Reports of COVID-19 in emergency room visits from adolescents have nearly doubled over the past week, new Centers for Disease Control and Prevention data shows, reaching levels not seen in a year.
Measured as a share of all emergency room visits in children ages 12 to 15 years old, the figures published late Thursday by the CDC show weekly COVID-19 averages have accelerated to 2.43% through August 21.
Rates of COVID-19 ER visits in these adolescents have increased from 1.33% the week before, and are now higher than levels seen among most other age groups except for the youngest and the oldest Americans.
By contrast, over last winter’s wave, rates of ER visits from 12 to 15 year olds were among the lowest compared to other ages. ER visits have not been higher in this age group compared to others since around this time last year, amid a large wave of infections that strained some hospitals.
The increase comes asare now weighing a return to masks and other precautions to curb the virus, amid a weeks-long rise in new COVID-19 hospitalizations nationwide that is . Officials are also now tracking a new, highly-mutated COVID-19 variant that experts think might fuel further spread.
Close to 10 million Americans are now in communities at “medium” COVID-19 levels that the CDC says warrants considering returning to masking and some other precautions for at-risk Americans.
While not all emergency room visits turn into hospital admissions for COVID-19, officials say they have closely tracked this metric as an early indicator of the spread of the virus, especially after official case counts became unreliable to measure infections.
COVID-19 ER visits look worst in the Southeast, where the virus now makes up 4.46% of visits in adolescents – higher than rates seen in any other age group in the region.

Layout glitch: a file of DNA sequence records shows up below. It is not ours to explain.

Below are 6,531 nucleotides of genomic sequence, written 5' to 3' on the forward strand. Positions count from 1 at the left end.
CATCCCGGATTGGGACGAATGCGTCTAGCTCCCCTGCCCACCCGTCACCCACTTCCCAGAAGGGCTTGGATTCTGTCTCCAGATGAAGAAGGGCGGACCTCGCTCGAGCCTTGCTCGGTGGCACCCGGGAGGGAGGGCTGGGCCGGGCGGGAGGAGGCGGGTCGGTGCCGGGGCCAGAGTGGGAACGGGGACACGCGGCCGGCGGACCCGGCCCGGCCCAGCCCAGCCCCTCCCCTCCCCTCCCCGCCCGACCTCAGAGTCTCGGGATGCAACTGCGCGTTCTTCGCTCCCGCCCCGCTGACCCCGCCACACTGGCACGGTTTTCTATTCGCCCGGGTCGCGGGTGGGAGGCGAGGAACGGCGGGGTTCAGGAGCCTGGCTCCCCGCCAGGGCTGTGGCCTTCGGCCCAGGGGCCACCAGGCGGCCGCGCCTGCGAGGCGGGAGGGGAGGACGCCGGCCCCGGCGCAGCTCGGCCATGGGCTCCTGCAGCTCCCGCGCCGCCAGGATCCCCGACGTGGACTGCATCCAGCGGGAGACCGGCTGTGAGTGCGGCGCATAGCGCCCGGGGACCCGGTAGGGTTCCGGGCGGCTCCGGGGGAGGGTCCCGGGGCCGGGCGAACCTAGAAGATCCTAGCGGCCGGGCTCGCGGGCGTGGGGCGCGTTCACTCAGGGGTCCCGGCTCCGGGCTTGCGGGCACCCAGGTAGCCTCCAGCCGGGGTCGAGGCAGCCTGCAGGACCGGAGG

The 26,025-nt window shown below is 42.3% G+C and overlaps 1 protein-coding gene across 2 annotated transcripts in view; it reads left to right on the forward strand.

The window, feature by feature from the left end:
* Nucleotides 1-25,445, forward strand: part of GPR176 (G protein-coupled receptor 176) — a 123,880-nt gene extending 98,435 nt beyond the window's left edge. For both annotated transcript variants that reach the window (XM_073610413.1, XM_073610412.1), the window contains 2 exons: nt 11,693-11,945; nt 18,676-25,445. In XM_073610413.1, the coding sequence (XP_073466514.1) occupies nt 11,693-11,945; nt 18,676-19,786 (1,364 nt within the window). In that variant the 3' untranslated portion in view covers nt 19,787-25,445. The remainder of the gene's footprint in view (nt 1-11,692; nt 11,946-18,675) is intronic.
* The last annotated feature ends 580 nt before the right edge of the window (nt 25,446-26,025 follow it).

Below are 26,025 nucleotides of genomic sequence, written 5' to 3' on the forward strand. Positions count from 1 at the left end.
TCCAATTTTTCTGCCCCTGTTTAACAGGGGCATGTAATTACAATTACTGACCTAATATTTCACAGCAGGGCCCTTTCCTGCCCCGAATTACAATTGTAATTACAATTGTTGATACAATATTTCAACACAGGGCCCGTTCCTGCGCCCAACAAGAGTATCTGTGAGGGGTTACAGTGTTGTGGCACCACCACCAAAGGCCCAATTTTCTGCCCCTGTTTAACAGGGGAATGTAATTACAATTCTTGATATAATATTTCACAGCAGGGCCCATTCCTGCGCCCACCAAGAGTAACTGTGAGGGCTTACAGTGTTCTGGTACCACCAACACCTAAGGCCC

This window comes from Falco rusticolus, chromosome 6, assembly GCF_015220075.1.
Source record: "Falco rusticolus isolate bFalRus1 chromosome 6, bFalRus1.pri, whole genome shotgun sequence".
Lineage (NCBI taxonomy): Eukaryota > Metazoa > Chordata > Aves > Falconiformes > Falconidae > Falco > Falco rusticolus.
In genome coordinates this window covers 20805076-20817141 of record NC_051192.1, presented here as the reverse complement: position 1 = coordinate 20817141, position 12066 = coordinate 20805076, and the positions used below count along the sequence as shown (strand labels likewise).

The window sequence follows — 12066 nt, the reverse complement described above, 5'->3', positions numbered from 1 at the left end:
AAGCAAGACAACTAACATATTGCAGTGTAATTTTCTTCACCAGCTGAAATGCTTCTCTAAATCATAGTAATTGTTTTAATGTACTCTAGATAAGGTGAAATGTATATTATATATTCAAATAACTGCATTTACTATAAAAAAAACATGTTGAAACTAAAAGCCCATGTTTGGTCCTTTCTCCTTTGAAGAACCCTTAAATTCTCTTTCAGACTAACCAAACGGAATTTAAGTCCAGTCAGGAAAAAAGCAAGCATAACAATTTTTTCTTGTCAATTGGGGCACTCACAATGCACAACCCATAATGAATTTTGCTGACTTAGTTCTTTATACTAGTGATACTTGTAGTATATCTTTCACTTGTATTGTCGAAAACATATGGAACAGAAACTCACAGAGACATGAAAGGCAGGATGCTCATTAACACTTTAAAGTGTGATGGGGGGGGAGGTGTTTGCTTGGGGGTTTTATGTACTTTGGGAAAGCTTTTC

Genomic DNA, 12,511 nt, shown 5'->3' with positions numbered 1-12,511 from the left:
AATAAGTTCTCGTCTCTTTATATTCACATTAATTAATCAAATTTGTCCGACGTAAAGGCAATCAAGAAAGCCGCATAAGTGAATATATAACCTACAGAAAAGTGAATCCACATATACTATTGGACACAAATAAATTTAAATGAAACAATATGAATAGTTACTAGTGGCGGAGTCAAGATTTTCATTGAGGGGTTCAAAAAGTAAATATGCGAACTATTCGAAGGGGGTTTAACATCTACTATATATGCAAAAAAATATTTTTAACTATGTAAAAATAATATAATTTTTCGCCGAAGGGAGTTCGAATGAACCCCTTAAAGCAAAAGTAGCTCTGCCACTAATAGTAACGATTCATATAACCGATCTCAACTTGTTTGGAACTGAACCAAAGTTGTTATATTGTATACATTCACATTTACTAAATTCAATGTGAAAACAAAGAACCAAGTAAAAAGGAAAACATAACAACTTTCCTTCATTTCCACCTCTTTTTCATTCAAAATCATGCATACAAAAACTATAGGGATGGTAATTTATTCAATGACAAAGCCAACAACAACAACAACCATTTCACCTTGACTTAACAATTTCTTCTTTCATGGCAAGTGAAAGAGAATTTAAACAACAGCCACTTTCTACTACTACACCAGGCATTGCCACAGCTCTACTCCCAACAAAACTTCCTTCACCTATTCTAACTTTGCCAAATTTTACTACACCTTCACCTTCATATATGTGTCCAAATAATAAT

This region – spanning Alabama, Florida, Georgia, Kentucky, Mississippi, North Carolina, South Carolina and Tennessee – had alsoearlier and steeper rises in COVID-19 hospital admissions for the current wave, compared to many other parts of the country.
“The increase in cases is likely due to a variety of factors such as schools and colleges starting, high temperatures sending people indoors for activities where they may be in closer proximity to each other, and new variants circulating,” Dr. Kathryn Taylor, Mississippi’s interim state epidemiologist, told CBS News in a statement.
Within the Southeast, Mississippi’s rate of COVID-19 emergency room visits for adolescents is now averaging among the highest of any state. Taylor said that increasing COVID-19 cases mean a greater risk of being exposed to the virus.
“Mississippians should continue to be aware that COVID-19 is a concern, stay home when ill, seek care or testing when indicated, and if not already up to date on vaccination, get vaccinated,” Taylor said.